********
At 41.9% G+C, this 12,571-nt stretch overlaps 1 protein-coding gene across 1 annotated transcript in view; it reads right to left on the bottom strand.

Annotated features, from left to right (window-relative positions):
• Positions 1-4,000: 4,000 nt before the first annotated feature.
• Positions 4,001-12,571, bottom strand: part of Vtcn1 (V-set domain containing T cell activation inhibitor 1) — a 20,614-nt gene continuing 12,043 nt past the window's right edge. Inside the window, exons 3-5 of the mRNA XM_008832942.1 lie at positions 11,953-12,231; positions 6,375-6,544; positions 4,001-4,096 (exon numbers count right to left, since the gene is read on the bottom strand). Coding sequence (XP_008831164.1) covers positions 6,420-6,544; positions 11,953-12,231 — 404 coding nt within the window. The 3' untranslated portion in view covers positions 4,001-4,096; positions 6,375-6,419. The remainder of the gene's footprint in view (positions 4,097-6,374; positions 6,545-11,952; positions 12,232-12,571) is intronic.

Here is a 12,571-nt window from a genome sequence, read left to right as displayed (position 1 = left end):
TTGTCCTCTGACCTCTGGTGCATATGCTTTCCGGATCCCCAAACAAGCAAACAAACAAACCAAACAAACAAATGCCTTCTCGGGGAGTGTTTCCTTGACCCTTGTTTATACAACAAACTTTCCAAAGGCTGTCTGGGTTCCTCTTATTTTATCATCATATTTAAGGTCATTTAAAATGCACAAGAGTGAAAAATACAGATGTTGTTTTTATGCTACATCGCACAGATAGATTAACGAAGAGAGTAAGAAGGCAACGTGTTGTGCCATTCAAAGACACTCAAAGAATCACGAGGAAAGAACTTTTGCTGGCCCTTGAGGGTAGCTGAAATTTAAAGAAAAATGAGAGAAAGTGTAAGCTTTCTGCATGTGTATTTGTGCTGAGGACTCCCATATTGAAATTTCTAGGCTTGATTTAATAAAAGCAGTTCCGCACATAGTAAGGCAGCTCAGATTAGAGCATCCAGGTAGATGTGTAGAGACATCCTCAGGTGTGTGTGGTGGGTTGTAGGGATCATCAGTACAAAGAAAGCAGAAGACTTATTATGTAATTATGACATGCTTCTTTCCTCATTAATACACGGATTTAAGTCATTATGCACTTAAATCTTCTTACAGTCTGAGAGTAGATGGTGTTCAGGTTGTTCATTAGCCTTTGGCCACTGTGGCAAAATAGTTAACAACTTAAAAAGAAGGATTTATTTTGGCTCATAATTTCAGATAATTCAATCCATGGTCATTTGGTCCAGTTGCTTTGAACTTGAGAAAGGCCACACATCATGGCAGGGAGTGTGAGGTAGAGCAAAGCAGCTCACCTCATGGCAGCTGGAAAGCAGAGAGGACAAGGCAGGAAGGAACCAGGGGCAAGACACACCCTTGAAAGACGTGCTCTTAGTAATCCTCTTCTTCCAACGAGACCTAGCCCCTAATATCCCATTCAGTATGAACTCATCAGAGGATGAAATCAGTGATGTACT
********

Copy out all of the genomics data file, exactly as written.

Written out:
At 41.9% G+C, this 12,571-nt stretch overlaps 1 protein-coding gene across 1 annotated transcript in view; it reads right to left on the bottom strand.

Annotated features, from left to right (window-relative positions):
• Positions 1-4,000: 4,000 nt before the first annotated feature.
• Positions 4,001-12,571, bottom strand: part of Vtcn1 (V-set domain containing T cell activation inhibitor 1) — a 20,614-nt gene continuing 12,043 nt past the window's right edge. Inside the window, exons 3-5 of the mRNA XM_008832942.1 lie at positions 11,953-12,231; positions 6,375-6,544; positions 4,001-4,096 (exon numbers count right to left, since the gene is read on the bottom strand). Coding sequence (XP_008831164.1) covers positions 6,420-6,544; positions 11,953-12,231 — 404 coding nt within the window. The 3' untranslated portion in view covers positions 4,001-4,096; positions 6,375-6,419. The remainder of the gene's footprint in view (positions 4,097-6,374; positions 6,545-11,952; positions 12,232-12,571) is intronic.

Here is a 12,571-nt window from a genome sequence, read left to right as displayed (position 1 = left end):
TTGTCCTCTGACCTCTGGTGCATATGCTTTCCGGATCCCCAAACAAGCAAACAAACAAACCAAACAAACAAATGCCTTCTCGGGGAGTGTTTCCTTGACCCTTGTTTATACAACAAACTTTCCAAAGGCTGTCTGGGTTCCTCTTATTTTATCATCATATTTAAGGTCATTTAAAATGCACAAGAGTGAAAAATACAGATGTTGTTTTTATGCTACATCGCACAGATAGATTAACGAAGAGAGTAAGAAGGCAACGTGTTGTGCCATTCAAAGACACTCAAAGAATCACGAGGAAAGAACTTTTGCTGGCCCTTGAGGGTAGCTGAAATTTAAAGAAAAATGAGAGAAAGTGTAAGCTTTCTGCATGTGTATTTGTGCTGAGGACTCCCATATTGAAATTTCTAGGCTTGATTTAATAAAAGCAGTTCCGCACATAGTAAGGCAGCTCAGATTAGAGCATCCAGGTAGATGTGTAGAGACATCCTCAGGTGTGTGTGGTGGGTTGTAGGGATCATCAGTACAAAGAAAGCAGAAGACTTATTATGTAATTATGACATGCTTCTTTCCTCATTAATACACGGATTTAAGTCATTATGCACTTAAATCTTCTTACAGTCTGAGAGTAGATGGTGTTCAGGTTGTTCATTAGCCTTTGGCCACTGTGGCAAAATAGTTAACAACTTAAAAAGAAGGATTTATTTTGGCTCATAATTTCAGATAATTCAATCCATGGTCATTTGGTCCAGTTGCTTTGAACTTGAGAAAGGCCACACATCATGGCAGGGAGTGTGAGGTAGAGCAAAGCAGCTCACCTCATGGCAGCTGGAAAGCAGAGAGGACAAGGCAGGAAGGAACCAGGGGCAAGACACACCCTTGAAAGACGTGCTCTTAGTAATCCTCTTCTTCCAACGAGACCTAGCCCCTAATATCCCATTCAGTATGAACTCATCAGAGGATGAAATCAGTGATGTACT